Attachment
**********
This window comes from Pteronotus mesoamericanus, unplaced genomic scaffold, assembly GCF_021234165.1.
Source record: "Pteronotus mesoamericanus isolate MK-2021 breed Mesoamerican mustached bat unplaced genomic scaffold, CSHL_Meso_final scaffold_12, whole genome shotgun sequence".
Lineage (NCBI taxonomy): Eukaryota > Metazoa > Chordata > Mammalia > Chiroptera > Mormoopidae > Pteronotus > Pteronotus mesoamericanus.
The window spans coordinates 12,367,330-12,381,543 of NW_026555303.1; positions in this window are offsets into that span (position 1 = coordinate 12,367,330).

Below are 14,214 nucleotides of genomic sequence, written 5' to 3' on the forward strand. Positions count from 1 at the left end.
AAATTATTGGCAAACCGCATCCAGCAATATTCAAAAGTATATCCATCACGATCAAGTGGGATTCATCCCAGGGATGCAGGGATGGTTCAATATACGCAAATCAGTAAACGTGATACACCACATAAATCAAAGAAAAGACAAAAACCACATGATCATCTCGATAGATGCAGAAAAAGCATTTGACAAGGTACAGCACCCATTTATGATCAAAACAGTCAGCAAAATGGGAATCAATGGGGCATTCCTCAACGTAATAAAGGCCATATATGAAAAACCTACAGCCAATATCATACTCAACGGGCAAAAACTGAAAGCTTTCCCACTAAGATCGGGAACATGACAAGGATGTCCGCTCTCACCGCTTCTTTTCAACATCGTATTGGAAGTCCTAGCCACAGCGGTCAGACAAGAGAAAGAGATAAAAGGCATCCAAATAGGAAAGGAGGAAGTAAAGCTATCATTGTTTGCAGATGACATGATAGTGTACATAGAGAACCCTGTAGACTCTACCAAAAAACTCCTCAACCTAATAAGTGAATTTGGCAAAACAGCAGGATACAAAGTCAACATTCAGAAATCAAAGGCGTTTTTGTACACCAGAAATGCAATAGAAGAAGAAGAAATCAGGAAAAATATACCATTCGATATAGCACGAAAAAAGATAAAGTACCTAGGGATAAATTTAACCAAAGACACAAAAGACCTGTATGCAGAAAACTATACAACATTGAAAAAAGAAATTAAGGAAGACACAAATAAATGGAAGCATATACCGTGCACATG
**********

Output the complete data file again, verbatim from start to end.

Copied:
This window comes from Pteronotus mesoamericanus, unplaced genomic scaffold, assembly GCF_021234165.1.
Source record: "Pteronotus mesoamericanus isolate MK-2021 breed Mesoamerican mustached bat unplaced genomic scaffold, CSHL_Meso_final scaffold_12, whole genome shotgun sequence".
Lineage (NCBI taxonomy): Eukaryota > Metazoa > Chordata > Mammalia > Chiroptera > Mormoopidae > Pteronotus > Pteronotus mesoamericanus.
The window spans coordinates 12,367,330-12,381,543 of NW_026555303.1; positions in this window are offsets into that span (position 1 = coordinate 12,367,330).

Below are 14,214 nucleotides of genomic sequence, written 5' to 3' on the forward strand. Positions count from 1 at the left end.
AAATTATTGGCAAACCGCATCCAGCAATATTCAAAAGTATATCCATCACGATCAAGTGGGATTCATCCCAGGGATGCAGGGATGGTTCAATATACGCAAATCAGTAAACGTGATACACCACATAAATCAAAGAAAAGACAAAAACCACATGATCATCTCGATAGATGCAGAAAAAGCATTTGACAAGGTACAGCACCCATTTATGATCAAAACAGTCAGCAAAATGGGAATCAATGGGGCATTCCTCAACGTAATAAAGGCCATATATGAAAAACCTACAGCCAATATCATACTCAACGGGCAAAAACTGAAAGCTTTCCCACTAAGATCGGGAACATGACAAGGATGTCCGCTCTCACCGCTTCTTTTCAACATCGTATTGGAAGTCCTAGCCACAGCGGTCAGACAAGAGAAAGAGATAAAAGGCATCCAAATAGGAAAGGAGGAAGTAAAGCTATCATTGTTTGCAGATGACATGATAGTGTACATAGAGAACCCTGTAGACTCTACCAAAAAACTCCTCAACCTAATAAGTGAATTTGGCAAAACAGCAGGATACAAAGTCAACATTCAGAAATCAAAGGCGTTTTTGTACACCAGAAATGCAATAGAAGAAGAAGAAATCAGGAAAAATATACCATTCGATATAGCACGAAAAAAGATAAAGTACCTAGGGATAAATTTAACCAAAGACACAAAAGACCTGTATGCAGAAAACTATACAACATTGAAAAAAGAAATTAAGGAAGACACAAATAAATGGAAGCATATACCGTGCACATG